Put a sprig of spaghetti in a can of tomato sauce and wait for the best“. This is the answer the BBC gave to viewers who called asking how they could grow spaghetti at home. We are not crazy. This is a funny episode that happened in the United Kingdom in 1957, after the famous network broadcast on its television channel a report about a Swiss family that harvested this kind of pasta . It was a joke but, just like what happened with Orson Welles’ famous radio show nineteen years earlier, many people were stung. It was called Spaghetti-tree hoax.

In 1938, Welles had made a broadcast of the novel The War of the Worlds as if it were an event that was really happening and told by journalists live. He had the advantage of not needing images, since it was on the radio, but he managed to frighten many people even though several times, when he received warnings that a certain collective hysteria had been unleashed, he warned that it was nothing more than a dramatization. The BBC gave the idea a twist because it used television, which is always more explicit.

Only, in his case, it was not a literary adaptation but a joke of the April Fool’s Day on April 1st. In other countries they call it Erster April (Germany), Poisson d’Avril (France), Pesce d’Aprile (Italy), Dia da Mentira (Portugal), etc. and it is related to the agricultural cycle of the change of season.

A moment of the Orson Welles broadcast / Image: public domain on Wikimedia Commons

Well, on April 1, 1957, many people were fascinated by the small screen when they saw a documentary that was being broadcast by the BBC. It was on the Panorama program, a successful format that had been on air for four years and is considered the oldest in the world in that medium. In fact, it still exists, although almost in a testimonial way, on BBC One. It might sound familiar to someone because in 1995 it made the famous interview to Diana of Wales just after their marriage separation, in which the princess told the details of her personal life. Between 1955 and 1985, Panorama was hosted by Richard Dimbleby, who had been the network’s first war correspondent, and he was responsible for announcing to the public the documentary that was to become what CNN described decades later as the greatest hoax any reputable news network had ever achieved.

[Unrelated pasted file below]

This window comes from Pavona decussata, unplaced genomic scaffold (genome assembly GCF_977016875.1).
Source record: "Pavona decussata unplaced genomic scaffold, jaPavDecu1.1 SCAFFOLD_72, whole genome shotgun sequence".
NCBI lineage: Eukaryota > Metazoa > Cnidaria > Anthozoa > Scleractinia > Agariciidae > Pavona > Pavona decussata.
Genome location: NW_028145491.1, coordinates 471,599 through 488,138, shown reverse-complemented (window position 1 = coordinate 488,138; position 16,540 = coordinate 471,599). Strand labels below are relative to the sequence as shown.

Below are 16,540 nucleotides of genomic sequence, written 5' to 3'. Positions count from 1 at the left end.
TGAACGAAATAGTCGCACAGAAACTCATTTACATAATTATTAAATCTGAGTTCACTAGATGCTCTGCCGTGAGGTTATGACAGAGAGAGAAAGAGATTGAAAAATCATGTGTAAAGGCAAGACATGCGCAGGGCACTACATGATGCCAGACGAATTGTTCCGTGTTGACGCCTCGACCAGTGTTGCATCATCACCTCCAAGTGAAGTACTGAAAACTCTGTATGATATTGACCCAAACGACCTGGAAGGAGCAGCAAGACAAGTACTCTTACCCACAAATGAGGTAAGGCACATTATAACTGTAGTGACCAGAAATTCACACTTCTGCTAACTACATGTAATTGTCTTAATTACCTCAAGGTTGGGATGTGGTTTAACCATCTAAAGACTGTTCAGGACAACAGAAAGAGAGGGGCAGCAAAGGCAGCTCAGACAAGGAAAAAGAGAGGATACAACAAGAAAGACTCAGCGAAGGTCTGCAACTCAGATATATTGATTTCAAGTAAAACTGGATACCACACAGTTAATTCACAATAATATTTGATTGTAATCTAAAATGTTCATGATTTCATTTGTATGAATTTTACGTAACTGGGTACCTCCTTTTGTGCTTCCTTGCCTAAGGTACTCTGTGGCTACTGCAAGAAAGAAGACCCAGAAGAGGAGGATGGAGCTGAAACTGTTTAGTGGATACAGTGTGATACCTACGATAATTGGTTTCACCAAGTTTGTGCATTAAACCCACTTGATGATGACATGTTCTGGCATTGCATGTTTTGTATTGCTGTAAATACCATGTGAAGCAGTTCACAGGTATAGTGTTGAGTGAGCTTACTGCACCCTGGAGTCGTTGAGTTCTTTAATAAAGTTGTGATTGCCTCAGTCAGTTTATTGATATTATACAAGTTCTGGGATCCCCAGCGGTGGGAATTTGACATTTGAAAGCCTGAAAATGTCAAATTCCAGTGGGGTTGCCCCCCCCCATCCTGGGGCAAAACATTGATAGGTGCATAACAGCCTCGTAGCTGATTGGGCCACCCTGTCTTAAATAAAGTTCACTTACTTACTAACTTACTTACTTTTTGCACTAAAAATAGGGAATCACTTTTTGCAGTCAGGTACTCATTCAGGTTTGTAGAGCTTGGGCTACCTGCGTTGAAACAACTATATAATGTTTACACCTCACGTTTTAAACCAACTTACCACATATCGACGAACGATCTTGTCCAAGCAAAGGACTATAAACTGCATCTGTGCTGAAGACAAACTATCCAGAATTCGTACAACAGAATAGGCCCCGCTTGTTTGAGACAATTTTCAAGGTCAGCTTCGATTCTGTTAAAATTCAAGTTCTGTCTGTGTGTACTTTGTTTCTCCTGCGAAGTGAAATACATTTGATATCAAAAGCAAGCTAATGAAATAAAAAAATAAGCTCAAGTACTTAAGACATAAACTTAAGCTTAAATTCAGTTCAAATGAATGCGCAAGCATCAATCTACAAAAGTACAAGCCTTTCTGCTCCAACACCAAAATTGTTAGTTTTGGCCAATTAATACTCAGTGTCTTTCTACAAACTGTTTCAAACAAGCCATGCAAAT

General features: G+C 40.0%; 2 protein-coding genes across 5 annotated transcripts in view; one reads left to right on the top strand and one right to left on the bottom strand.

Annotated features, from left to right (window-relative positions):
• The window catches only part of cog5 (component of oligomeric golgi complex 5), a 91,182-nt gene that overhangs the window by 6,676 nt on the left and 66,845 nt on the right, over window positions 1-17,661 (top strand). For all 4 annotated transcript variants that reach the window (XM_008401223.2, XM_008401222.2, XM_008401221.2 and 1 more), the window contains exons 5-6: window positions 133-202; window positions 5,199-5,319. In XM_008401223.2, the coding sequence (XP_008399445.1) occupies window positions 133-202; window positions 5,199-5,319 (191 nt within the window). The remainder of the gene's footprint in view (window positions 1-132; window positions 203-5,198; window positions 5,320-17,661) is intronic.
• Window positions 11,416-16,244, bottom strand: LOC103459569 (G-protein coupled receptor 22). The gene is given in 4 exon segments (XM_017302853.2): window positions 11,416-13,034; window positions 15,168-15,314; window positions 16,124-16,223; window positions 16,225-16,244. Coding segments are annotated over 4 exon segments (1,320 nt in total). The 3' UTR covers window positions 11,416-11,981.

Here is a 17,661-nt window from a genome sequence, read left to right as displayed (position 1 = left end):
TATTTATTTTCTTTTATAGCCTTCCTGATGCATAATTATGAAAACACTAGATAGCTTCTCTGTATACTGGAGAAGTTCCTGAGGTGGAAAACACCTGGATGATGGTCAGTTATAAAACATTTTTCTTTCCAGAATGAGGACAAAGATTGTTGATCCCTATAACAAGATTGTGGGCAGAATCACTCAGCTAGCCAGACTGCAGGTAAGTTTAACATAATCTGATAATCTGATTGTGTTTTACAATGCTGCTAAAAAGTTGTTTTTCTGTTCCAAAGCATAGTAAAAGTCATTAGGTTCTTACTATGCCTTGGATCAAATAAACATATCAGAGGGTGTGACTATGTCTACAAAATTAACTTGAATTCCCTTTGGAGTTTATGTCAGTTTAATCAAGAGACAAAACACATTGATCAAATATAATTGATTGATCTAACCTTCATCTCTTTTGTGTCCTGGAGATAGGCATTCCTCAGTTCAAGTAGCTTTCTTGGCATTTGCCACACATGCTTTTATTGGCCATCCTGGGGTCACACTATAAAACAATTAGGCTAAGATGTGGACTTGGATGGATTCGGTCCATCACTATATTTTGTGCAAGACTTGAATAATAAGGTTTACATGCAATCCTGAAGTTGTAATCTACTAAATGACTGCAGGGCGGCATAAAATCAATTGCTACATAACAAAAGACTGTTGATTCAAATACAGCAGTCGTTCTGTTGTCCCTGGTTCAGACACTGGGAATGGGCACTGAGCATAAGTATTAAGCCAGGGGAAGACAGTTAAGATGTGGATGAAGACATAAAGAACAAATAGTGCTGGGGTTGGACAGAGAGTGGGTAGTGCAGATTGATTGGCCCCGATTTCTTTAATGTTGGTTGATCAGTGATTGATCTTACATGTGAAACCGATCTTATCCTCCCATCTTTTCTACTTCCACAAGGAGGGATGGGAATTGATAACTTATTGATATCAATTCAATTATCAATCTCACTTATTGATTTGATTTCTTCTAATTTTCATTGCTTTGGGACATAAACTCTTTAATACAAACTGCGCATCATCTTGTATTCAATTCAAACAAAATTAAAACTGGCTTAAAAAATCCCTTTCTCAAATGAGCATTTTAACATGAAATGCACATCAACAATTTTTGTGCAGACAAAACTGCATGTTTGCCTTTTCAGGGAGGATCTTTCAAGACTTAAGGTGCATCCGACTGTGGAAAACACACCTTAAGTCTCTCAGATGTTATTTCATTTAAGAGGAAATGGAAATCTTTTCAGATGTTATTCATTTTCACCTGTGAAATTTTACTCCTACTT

This documentary was not a documentary but an ad hoc production prepared precisely to broadcast on April Fool’s Day. A hoax or type of joke deliberately exaggerated, like the ones made -and still made- by newspapers and radio on such a day. They are a tradition that, no matter how much time passes and how much they are exaggerated, precisely to make it easier to realize, continue to make the unwary and the gullible fall for it.

Of course, the well-earned reputation of the BBC for seriousness and the fact that Dimbleby himself contributed the voice-over were key to making the matter more plausible. If nowadays fake news are constantly circulating and people believe them without blinking an eye, even more so in those days when the media were free from the paper corset to fly through the airwaves.